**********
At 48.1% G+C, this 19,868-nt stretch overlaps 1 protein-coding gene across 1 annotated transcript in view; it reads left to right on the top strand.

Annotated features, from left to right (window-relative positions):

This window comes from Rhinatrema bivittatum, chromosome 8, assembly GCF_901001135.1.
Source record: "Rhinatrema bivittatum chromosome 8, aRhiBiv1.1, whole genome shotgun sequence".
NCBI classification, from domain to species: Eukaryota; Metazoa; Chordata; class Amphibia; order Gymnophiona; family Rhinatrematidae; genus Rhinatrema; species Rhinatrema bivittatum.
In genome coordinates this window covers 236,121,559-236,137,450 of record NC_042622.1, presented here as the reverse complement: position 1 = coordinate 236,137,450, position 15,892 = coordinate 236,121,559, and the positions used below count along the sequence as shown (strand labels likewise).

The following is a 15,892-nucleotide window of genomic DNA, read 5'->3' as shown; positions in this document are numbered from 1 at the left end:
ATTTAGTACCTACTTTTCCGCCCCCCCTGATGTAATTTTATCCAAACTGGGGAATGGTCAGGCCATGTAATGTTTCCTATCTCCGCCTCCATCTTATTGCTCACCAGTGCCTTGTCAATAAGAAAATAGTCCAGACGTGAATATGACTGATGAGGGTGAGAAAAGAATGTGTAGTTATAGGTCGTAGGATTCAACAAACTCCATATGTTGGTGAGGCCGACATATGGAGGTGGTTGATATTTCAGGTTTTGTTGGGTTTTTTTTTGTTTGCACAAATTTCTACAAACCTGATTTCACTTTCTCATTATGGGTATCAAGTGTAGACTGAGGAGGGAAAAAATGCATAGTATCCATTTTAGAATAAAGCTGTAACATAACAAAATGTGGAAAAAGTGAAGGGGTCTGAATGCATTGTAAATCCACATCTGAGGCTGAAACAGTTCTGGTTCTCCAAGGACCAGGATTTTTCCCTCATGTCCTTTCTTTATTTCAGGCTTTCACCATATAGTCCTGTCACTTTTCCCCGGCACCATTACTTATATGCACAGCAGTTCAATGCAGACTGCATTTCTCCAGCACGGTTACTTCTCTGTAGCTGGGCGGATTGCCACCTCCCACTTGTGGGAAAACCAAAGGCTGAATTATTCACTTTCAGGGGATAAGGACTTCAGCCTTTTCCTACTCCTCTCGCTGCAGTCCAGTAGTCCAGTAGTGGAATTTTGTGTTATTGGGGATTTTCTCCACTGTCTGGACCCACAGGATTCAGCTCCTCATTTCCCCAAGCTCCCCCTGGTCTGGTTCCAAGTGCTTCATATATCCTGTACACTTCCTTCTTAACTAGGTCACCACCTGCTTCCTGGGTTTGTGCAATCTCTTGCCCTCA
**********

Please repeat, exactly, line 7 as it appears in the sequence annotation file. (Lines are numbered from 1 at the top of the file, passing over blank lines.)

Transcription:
The following is a 15,892-nucleotide window of genomic DNA, read 5'->3' as shown; positions in this document are numbered from 1 at the left end: